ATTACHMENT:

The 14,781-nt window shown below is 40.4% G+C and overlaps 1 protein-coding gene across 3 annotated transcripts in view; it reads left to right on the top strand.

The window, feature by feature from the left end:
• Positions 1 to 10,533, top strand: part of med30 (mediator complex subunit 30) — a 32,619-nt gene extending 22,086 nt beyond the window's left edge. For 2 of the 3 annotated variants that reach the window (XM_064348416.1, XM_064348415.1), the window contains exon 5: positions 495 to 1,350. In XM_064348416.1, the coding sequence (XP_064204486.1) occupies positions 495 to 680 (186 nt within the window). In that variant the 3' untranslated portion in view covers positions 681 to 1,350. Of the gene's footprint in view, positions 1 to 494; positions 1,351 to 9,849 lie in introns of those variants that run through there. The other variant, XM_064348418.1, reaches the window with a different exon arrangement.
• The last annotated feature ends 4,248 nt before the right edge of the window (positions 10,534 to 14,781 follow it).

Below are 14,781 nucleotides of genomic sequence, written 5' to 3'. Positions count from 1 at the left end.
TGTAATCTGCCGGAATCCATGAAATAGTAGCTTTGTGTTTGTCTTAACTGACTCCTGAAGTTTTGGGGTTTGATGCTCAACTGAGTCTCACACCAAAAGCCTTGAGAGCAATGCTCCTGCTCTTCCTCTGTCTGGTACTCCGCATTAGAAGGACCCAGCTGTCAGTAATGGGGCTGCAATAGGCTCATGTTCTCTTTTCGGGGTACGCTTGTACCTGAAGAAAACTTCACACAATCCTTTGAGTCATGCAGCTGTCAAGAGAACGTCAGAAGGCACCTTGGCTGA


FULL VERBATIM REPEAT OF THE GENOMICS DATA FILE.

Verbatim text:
The 14,781-nt window shown below is 40.4% G+C and overlaps 1 protein-coding gene across 3 annotated transcripts in view; it reads left to right on the top strand.

The window, feature by feature from the left end:
• Positions 1 to 10,533, top strand: part of med30 (mediator complex subunit 30) — a 32,619-nt gene extending 22,086 nt beyond the window's left edge. For 2 of the 3 annotated variants that reach the window (XM_064348416.1, XM_064348415.1), the window contains exon 5: positions 495 to 1,350. In XM_064348416.1, the coding sequence (XP_064204486.1) occupies positions 495 to 680 (186 nt within the window). In that variant the 3' untranslated portion in view covers positions 681 to 1,350. Of the gene's footprint in view, positions 1 to 494; positions 1,351 to 9,849 lie in introns of those variants that run through there. The other variant, XM_064348418.1, reaches the window with a different exon arrangement.
• The last annotated feature ends 4,248 nt before the right edge of the window (positions 10,534 to 14,781 follow it).

Below are 14,781 nucleotides of genomic sequence, written 5' to 3'. Positions count from 1 at the left end.
TGTAATCTGCCGGAATCCATGAAATAGTAGCTTTGTGTTTGTCTTAACTGACTCCTGAAGTTTTGGGGTTTGATGCTCAACTGAGTCTCACACCAAAAGCCTTGAGAGCAATGCTCCTGCTCTTCCTCTGTCTGGTACTCCGCATTAGAAGGACCCAGCTGTCAGTAATGGGGCTGCAATAGGCTCATGTTCTCTTTTCGGGGTACGCTTGTACCTGAAGAAAACTTCACACAATCCTTTGAGTCATGCAGCTGTCAAGAGAACGTCAGAAGGCACCTTGGCTGA